Germany’s car industry has called for a European industrial policy to counter the US green subsidy regime in order to ensure the sector’s future relevance in the region.
Hildegard Müller, president of the German car lobby VDA, on Wednesday called on both Brussels and Berlin to ensure that policies intended to protect the environment were also safeguarding the competitiveness of European industry.
“The USA has recognised what they have to do for their [country] — Germany and Europe must do the same”, she said, in reference to the US Inflation Reduction Act, which includes $369bn of subsidies for green technologies and has sparked controversy in Europe.
She described the IRA as a “wake-up call” for European regulators, arguing that the policy was a “protectionist and discriminatory regulatory approach that is at odds with open trade”.
“The European answer to the many deglobalisation scenarios must be a clear reglobalisation agenda,” she said. As an example, she suggested the creation of a European agency that focused on the supply of strategic raw materials.
Müller’s comments came the day after Belgium’s prime minister accused the US of an “aggressive” campaign to lure European companies to the other side of the Atlantic with its new $369bn green subsidy act.
The president of the VDA, which counts Volkswagen, BMW and Mercedes-Benz as members, said she was fearing an exodus of German small and midsized suppliers. A recent survey carried out by the organisation had shown that 22 per cent wanted to invest abroad, while 53 per cent of SME suppliers were postponing or even cancelling investments.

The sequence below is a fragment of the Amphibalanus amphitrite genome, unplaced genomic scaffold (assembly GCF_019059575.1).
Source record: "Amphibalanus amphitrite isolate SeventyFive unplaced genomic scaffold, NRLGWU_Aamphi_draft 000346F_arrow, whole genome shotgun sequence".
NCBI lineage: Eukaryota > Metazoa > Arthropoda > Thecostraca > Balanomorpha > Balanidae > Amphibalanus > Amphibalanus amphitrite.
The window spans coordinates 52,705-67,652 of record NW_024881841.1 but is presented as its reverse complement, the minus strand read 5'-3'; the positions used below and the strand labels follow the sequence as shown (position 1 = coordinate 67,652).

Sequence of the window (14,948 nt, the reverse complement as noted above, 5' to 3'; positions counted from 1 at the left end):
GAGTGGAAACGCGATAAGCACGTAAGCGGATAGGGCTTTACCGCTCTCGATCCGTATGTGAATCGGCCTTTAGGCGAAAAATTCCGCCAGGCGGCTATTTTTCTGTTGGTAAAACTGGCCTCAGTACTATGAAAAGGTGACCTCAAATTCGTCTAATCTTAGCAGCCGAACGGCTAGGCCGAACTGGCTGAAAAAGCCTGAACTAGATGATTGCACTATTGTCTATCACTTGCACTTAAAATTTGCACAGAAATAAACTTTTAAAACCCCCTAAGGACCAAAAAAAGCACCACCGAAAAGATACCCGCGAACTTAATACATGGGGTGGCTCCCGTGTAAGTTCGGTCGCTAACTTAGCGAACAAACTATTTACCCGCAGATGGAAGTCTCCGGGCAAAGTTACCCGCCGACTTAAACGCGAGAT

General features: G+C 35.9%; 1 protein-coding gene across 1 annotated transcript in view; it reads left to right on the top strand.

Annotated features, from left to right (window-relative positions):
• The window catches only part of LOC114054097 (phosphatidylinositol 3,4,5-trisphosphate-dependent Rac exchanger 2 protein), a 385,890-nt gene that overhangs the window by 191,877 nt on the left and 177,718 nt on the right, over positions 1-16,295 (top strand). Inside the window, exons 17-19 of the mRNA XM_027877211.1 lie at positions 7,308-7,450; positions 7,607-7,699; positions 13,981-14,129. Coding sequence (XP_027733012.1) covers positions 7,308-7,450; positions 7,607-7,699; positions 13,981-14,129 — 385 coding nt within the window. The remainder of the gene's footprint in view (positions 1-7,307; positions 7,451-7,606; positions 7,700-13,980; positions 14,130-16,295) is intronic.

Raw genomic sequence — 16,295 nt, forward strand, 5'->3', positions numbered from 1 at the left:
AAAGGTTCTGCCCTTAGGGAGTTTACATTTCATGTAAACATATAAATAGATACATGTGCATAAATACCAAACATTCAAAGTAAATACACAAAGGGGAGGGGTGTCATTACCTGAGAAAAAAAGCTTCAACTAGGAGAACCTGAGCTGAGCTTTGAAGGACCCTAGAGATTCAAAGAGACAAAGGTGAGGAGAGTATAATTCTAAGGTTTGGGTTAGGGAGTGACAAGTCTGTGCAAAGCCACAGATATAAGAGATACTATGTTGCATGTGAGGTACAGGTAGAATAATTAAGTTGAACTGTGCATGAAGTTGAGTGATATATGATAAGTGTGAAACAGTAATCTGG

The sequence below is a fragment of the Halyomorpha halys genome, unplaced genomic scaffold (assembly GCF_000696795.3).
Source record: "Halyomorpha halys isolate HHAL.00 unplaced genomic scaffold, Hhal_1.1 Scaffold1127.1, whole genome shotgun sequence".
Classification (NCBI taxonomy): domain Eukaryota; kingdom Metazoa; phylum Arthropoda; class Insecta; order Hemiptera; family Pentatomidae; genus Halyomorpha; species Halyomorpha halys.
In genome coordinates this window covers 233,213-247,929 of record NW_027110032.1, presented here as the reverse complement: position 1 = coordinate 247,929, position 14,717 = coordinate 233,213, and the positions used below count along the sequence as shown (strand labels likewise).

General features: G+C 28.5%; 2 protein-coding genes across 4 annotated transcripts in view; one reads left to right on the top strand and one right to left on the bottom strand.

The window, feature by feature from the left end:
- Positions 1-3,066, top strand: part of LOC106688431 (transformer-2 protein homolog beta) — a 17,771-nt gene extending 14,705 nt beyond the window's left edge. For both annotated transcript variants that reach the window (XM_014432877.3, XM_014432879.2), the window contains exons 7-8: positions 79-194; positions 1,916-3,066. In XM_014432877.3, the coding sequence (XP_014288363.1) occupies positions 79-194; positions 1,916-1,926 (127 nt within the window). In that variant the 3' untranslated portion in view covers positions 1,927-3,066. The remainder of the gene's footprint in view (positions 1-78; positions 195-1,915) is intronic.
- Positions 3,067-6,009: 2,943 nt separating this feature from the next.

“Only a successful transformation — for the climate, people and the economy — will be copied worldwide,” the former politician said, adding that the pandemic, war in Ukraine and subsequent energy crisis had shown that “our previous economic model is no longer an automatic guarantee of prosperity”.
“Ignoring the warning signals of the increasing burden of increased energy prices . . . is more than negligent,” Müller said.
New estimates published by the VDA showed it expected the global passenger car market to grow 4 per cent to 72mn units in 2023, which would still be far below the 80.9mn cars produced the year before the pandemic.
The German market was expected to reach 2.7mn cars, a level still a quarter smaller than in 2019. China, meanwhile, surpassed pre-coronavirus levels last year and were expected to reach 23.7mn in 2023.
China is becoming an Achilles heel for the German car industry, which is heavily reliant on the country’s rapidly growing middle class for sales, amid concern that Germany may once again become too dependent on an autocratic state.
Every third car made by a German manufacturer is sold in China, according to the VDA. Carmakers such as VW, BMW and Mercedes manufacture and sell many more cars in China than in Germany.
This article has been amended to clarify what VDA called for